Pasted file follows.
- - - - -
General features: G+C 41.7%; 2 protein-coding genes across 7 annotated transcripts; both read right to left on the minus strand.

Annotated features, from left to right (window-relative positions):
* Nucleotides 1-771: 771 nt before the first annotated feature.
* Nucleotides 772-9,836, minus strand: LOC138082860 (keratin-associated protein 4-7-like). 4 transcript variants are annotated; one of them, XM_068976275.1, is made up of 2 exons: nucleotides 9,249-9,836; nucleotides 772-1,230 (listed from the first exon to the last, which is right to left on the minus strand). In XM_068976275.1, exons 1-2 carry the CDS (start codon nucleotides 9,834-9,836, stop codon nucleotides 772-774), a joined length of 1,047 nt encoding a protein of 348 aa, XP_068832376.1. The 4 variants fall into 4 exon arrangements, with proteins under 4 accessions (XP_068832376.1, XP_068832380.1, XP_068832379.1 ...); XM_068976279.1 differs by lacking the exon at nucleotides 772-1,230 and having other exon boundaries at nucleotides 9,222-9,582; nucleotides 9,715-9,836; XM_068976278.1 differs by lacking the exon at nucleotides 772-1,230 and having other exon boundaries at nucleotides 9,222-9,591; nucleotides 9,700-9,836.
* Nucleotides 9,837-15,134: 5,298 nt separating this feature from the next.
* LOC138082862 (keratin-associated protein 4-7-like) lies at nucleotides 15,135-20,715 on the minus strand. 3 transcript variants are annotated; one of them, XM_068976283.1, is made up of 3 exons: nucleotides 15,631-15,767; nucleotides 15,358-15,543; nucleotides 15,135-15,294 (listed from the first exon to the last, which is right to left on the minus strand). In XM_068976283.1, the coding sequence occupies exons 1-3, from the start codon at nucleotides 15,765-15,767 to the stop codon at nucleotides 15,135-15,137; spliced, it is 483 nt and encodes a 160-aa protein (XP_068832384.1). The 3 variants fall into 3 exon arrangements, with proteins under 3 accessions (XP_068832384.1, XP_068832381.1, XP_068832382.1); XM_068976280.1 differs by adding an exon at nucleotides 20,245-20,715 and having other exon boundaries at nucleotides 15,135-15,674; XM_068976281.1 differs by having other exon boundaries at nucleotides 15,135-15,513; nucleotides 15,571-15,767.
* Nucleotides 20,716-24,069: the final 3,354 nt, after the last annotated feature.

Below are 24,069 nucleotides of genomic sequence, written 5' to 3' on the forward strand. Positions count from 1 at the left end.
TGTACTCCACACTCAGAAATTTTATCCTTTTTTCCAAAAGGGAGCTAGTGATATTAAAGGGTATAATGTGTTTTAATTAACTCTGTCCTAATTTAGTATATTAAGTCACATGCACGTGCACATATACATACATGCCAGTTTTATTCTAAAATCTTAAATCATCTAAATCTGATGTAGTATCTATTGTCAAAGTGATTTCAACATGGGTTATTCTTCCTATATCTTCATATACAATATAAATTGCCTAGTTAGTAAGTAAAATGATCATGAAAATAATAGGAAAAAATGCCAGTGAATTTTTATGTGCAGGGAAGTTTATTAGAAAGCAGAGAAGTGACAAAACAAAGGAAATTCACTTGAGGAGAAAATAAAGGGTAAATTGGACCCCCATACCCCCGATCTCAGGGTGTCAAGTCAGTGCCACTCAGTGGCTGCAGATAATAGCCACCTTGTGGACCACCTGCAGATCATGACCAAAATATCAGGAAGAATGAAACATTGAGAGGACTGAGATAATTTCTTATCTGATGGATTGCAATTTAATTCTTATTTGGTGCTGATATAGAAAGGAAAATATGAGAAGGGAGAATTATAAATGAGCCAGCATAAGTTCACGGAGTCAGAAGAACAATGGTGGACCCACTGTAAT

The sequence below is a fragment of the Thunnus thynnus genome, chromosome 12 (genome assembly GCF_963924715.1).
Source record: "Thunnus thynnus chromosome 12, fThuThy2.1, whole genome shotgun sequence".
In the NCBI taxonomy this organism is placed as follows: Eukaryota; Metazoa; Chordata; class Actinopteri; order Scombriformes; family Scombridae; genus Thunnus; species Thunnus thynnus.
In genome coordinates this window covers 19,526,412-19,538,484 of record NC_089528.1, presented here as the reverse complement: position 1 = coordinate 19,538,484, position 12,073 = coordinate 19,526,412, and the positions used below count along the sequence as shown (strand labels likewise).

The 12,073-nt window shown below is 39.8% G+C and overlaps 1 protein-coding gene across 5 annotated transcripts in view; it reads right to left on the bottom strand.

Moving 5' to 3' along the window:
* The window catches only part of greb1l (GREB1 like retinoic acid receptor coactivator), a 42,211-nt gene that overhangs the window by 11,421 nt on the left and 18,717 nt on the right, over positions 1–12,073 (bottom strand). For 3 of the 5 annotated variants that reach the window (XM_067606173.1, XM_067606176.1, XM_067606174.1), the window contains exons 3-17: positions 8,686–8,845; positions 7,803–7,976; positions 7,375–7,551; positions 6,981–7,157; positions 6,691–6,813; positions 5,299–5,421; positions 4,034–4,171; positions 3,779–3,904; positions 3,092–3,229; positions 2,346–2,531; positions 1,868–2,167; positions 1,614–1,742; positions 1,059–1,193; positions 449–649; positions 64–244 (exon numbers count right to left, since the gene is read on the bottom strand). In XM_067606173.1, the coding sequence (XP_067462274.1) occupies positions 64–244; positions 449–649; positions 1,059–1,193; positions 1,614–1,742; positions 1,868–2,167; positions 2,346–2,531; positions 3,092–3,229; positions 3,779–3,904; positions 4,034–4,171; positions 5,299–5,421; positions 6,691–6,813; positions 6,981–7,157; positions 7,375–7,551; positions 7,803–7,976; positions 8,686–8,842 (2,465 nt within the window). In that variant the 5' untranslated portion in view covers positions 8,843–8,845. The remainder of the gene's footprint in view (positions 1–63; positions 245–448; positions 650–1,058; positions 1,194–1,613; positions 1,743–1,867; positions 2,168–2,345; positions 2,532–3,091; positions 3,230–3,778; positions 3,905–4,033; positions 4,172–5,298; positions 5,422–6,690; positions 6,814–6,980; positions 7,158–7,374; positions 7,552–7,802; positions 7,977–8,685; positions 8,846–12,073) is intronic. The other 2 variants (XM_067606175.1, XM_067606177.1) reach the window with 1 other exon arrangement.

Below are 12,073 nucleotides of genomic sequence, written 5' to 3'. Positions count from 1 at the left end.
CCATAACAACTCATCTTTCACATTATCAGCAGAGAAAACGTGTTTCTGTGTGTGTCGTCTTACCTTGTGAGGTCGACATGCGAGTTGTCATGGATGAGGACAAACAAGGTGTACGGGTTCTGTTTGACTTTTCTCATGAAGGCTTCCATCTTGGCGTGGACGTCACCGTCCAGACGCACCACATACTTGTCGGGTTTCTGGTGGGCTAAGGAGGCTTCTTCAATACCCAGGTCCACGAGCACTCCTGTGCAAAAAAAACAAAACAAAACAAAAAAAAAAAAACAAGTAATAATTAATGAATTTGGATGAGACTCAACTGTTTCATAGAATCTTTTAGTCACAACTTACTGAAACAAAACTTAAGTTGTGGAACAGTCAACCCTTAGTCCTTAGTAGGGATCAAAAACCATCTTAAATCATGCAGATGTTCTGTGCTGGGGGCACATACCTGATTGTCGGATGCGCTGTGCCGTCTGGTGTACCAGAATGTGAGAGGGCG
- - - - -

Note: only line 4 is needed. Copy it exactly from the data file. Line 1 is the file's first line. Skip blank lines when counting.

* Nucleotides 772-9,836, minus strand: LOC138082860 (keratin-associated protein 4-7-like). 4 transcript variants are annotated; one of them, XM_068976275.1, is made up of 2 exons: nucleotides 9,249-9,836; nucleotides 772-1,230 (listed from the first exon to the last, which is right to left on the minus strand). In XM_068976275.1, exons 1-2 carry the CDS (start codon nucleotides 9,834-9,836, stop codon nucleotides 772-774), a joined length of 1,047 nt encoding a protein of 348 aa, XP_068832376.1. The 4 variants fall into 4 exon arrangements, with proteins under 4 accessions (XP_068832376.1, XP_068832380.1, XP_068832379.1 ...); XM_068976279.1 differs by lacking the exon at nucleotides 772-1,230 and having other exon boundaries at nucleotides 9,222-9,582; nucleotides 9,715-9,836; XM_068976278.1 differs by lacking the exon at nucleotides 772-1,230 and having other exon boundaries at nucleotides 9,222-9,591; nucleotides 9,700-9,836.